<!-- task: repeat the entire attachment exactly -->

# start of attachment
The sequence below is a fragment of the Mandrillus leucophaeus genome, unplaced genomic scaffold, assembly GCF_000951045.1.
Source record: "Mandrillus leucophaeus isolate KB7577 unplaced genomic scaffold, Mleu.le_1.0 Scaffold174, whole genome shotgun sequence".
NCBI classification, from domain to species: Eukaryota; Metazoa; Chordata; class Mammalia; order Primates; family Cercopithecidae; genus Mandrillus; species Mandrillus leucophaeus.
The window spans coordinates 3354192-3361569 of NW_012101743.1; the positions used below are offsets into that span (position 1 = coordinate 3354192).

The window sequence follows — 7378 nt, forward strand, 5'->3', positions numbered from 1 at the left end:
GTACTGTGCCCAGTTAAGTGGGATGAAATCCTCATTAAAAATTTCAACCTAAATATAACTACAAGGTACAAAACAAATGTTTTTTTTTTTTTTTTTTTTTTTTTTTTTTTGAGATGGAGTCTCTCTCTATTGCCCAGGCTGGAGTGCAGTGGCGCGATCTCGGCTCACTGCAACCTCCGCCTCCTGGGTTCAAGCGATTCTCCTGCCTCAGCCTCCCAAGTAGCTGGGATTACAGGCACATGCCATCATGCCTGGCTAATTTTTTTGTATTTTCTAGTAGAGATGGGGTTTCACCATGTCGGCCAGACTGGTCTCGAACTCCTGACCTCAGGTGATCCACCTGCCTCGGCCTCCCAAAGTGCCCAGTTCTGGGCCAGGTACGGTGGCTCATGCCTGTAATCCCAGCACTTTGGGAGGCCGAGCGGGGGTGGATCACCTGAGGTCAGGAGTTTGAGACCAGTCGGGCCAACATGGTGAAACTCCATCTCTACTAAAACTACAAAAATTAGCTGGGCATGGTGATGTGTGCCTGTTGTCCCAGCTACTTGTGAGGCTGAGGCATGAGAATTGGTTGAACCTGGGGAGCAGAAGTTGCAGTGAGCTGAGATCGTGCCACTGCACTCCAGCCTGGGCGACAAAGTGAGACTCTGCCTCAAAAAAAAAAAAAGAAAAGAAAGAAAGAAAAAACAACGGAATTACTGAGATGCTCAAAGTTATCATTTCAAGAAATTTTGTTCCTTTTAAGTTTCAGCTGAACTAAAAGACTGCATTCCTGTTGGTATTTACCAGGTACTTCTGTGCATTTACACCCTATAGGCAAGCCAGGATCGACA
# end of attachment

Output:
The sequence below is a fragment of the Mandrillus leucophaeus genome, unplaced genomic scaffold, assembly GCF_000951045.1.
Source record: "Mandrillus leucophaeus isolate KB7577 unplaced genomic scaffold, Mleu.le_1.0 Scaffold174, whole genome shotgun sequence".
NCBI classification, from domain to species: Eukaryota; Metazoa; Chordata; class Mammalia; order Primates; family Cercopithecidae; genus Mandrillus; species Mandrillus leucophaeus.
The window spans coordinates 3354192-3361569 of NW_012101743.1; the positions used below are offsets into that span (position 1 = coordinate 3354192).

The window sequence follows — 7378 nt, forward strand, 5'->3', positions numbered from 1 at the left end:
GTACTGTGCCCAGTTAAGTGGGATGAAATCCTCATTAAAAATTTCAACCTAAATATAACTACAAGGTACAAAACAAATGTTTTTTTTTTTTTTTTTTTTTTTTTTTTTTTGAGATGGAGTCTCTCTCTATTGCCCAGGCTGGAGTGCAGTGGCGCGATCTCGGCTCACTGCAACCTCCGCCTCCTGGGTTCAAGCGATTCTCCTGCCTCAGCCTCCCAAGTAGCTGGGATTACAGGCACATGCCATCATGCCTGGCTAATTTTTTTGTATTTTCTAGTAGAGATGGGGTTTCACCATGTCGGCCAGACTGGTCTCGAACTCCTGACCTCAGGTGATCCACCTGCCTCGGCCTCCCAAAGTGCCCAGTTCTGGGCCAGGTACGGTGGCTCATGCCTGTAATCCCAGCACTTTGGGAGGCCGAGCGGGGGTGGATCACCTGAGGTCAGGAGTTTGAGACCAGTCGGGCCAACATGGTGAAACTCCATCTCTACTAAAACTACAAAAATTAGCTGGGCATGGTGATGTGTGCCTGTTGTCCCAGCTACTTGTGAGGCTGAGGCATGAGAATTGGTTGAACCTGGGGAGCAGAAGTTGCAGTGAGCTGAGATCGTGCCACTGCACTCCAGCCTGGGCGACAAAGTGAGACTCTGCCTCAAAAAAAAAAAAAGAAAAGAAAGAAAGAAAAAACAACGGAATTACTGAGATGCTCAAAGTTATCATTTCAAGAAATTTTGTTCCTTTTAAGTTTCAGCTGAACTAAAAGACTGCATTCCTGTTGGTATTTACCAGGTACTTCTGTGCATTTACACCCTATAGGCAAGCCAGGATCGACA